A Starling-like total work controller for rotary blood pumps: an in vitro evaluation

Eric L. Wu, Michael C. Stevens, Frank Nestler, Jo P. Pauls, Andrew P. Bradley, Geoff Tansley, John F. Fraser, Shaun D. Gregory

Research output: Contribution to journalArticleResearchpeer-review

6 Citations (Scopus)


Due to improved durability and survival rates, rotary blood pumps (RBPs) are the preferred left ventricular assist device when compared to volume displacement pumps. However, when operated at constant speed, RBPs lack a volume balancing mechanism which may result in left ventricular suction and suboptimal ventricular unloading. Starling-like controllers have previously been developed to balance circulatory volumes; however, they do not consider ventricular workload as a feedback and may have limited sensitivity to adjust RBP workload when ventricular function deteriorates or improves. To address this, we aimed to develop a Starling-like total work controller (SL-TWC) that matched the energy output of a healthy heart by adjusting RBP hydraulic work based on measured left ventricular stroke work and ventricular preload. In a mock circulatory loop, the SL-TWC was evaluated using a HeartWare HVAD in a range of simulated patient conditions. These conditions included changes in systemic hypertension and hypotension, pulmonary hypertension, blood circulatory volume, exercise, and improvement and deterioration of ventricular function by increasing and decreasing ventricular contractility. The SL-TWC was compared to constant speed control where RBP speed was set to restore cardiac output to 5.0 L/min at rest. Left ventricular suction occurred with constant speed control during pulmonary hypertension but was prevented with the SL-TWC. During simulated exercise, the SL-TWC demonstrated reduced LVSW (0.51 J) and greater RBP flow (9.2 L/min) compared to constant speed control (LVSW: 0.74 J and RBP flow: 6.4 L/min). In instances of increased ventricular contractility, the SL-TWC reduced RBP hydraulic work while maintaining cardiac output similar to the rest condition. In comparison, constant speed overworked and increased cardiac output. The SL-TWC balanced circulatory volumes by mimicking the Starling mechanism, while also considering changes in ventricular workload. Compared to constant speed control, the SL-TWC may reduce complications associated with volume imbalances, adapt to changes in ventricular function and improve patient quality of life.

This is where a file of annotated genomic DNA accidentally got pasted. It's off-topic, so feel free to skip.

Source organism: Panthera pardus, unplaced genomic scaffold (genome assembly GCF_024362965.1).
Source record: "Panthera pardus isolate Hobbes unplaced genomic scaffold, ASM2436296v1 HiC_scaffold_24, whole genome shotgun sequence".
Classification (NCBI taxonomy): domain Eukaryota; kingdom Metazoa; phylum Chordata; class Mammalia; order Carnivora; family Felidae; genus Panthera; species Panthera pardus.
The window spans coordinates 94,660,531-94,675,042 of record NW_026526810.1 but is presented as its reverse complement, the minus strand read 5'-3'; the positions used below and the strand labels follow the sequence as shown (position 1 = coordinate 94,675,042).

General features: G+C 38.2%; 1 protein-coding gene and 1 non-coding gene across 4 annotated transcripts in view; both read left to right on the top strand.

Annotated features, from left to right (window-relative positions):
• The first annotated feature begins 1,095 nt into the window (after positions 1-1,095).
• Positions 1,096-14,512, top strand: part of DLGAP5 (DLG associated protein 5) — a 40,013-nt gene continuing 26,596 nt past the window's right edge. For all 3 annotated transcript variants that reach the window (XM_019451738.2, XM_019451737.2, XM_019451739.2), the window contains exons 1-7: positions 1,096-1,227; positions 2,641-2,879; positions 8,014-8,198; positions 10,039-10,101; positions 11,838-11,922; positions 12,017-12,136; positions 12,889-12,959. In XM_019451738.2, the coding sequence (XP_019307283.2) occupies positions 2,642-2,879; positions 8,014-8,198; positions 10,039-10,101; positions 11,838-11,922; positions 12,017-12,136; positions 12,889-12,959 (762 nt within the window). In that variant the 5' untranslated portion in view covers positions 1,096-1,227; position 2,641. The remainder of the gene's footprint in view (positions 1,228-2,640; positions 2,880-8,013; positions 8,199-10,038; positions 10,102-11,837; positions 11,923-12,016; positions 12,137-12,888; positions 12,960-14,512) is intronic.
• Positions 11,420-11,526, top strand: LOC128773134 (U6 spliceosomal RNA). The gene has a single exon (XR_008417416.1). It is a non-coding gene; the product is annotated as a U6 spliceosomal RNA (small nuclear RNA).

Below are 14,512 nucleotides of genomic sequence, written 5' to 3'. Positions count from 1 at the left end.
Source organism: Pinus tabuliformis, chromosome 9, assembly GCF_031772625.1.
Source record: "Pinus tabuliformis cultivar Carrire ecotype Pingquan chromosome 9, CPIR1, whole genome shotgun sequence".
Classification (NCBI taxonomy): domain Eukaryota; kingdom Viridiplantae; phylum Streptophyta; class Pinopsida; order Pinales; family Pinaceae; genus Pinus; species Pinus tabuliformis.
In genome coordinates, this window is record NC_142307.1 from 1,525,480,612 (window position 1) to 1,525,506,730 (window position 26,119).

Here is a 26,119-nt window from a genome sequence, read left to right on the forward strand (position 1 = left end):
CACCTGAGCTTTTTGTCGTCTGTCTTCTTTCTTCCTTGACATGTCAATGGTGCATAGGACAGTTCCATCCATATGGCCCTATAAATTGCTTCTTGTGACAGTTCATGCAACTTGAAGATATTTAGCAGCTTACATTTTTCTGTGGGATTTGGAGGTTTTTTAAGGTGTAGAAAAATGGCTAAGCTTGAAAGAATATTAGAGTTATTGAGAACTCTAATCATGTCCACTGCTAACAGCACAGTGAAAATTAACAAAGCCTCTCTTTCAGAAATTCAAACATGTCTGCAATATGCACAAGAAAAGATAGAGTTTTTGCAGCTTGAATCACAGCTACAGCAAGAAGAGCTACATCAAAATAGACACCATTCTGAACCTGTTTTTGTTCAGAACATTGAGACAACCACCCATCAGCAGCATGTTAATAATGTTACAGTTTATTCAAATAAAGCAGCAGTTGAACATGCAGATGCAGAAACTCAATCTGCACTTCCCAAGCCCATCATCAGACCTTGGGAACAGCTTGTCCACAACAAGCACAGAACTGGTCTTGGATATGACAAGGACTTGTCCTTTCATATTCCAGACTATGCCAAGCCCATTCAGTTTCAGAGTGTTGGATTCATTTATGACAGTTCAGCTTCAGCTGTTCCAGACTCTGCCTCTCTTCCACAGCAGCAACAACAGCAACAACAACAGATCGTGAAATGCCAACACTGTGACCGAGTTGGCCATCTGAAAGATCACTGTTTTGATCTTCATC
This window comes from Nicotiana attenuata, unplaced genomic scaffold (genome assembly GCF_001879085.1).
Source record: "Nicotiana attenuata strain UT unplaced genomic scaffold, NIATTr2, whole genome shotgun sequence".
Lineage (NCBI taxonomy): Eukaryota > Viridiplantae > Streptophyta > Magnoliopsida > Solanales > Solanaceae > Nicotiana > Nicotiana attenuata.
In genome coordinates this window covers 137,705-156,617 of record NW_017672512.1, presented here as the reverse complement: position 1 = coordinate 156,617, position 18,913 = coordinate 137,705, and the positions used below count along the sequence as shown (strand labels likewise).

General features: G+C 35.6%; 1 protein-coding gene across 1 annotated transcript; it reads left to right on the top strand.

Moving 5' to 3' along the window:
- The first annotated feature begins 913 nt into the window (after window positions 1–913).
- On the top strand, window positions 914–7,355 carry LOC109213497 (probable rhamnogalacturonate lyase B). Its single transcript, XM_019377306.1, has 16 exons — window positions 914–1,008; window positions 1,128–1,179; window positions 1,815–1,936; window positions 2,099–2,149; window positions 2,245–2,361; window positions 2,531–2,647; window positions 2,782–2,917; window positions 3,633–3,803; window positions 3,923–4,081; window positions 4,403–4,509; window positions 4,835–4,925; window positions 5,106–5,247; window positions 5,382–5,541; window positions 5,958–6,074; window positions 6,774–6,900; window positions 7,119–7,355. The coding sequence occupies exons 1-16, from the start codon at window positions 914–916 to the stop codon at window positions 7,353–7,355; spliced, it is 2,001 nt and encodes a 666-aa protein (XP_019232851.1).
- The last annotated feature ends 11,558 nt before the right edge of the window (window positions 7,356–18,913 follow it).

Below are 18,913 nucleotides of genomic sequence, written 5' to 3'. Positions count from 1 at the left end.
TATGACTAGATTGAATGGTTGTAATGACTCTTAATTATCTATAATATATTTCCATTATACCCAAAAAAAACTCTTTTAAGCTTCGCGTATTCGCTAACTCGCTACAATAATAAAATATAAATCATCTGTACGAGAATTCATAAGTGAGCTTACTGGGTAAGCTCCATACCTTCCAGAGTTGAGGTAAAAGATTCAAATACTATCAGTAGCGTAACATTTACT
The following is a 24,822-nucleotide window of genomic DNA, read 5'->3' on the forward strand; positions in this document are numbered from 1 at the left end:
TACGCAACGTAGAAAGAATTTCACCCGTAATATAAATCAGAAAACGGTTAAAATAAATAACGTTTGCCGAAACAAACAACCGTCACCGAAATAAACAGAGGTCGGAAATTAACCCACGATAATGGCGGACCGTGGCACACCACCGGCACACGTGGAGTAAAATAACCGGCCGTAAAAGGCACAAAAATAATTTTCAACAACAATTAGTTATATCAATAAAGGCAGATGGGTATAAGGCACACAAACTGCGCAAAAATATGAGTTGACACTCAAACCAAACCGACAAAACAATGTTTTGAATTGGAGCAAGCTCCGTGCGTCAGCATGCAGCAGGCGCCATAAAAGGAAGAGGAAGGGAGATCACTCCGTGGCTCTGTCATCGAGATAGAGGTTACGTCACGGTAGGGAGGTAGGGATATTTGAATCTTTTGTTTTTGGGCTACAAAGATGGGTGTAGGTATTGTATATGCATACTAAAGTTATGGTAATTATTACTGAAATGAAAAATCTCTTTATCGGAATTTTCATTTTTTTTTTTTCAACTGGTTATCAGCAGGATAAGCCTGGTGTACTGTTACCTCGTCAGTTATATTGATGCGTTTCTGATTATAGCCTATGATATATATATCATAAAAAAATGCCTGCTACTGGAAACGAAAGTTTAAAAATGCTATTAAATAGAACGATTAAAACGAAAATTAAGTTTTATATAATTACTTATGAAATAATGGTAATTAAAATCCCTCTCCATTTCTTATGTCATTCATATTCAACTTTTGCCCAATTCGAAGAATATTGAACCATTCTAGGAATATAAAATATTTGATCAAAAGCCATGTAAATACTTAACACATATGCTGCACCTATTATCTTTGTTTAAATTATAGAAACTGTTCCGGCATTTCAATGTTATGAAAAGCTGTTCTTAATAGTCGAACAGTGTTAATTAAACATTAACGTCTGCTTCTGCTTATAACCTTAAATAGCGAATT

Original languageEnglish
Pages (from-to)E40-E53
Number of pages14
JournalArtificial Organs
Issue number3
Publication statusPublished - Mar 2020


  • left ventricular assist device
  • physiological control
  • Starling control
  • ventricular suction

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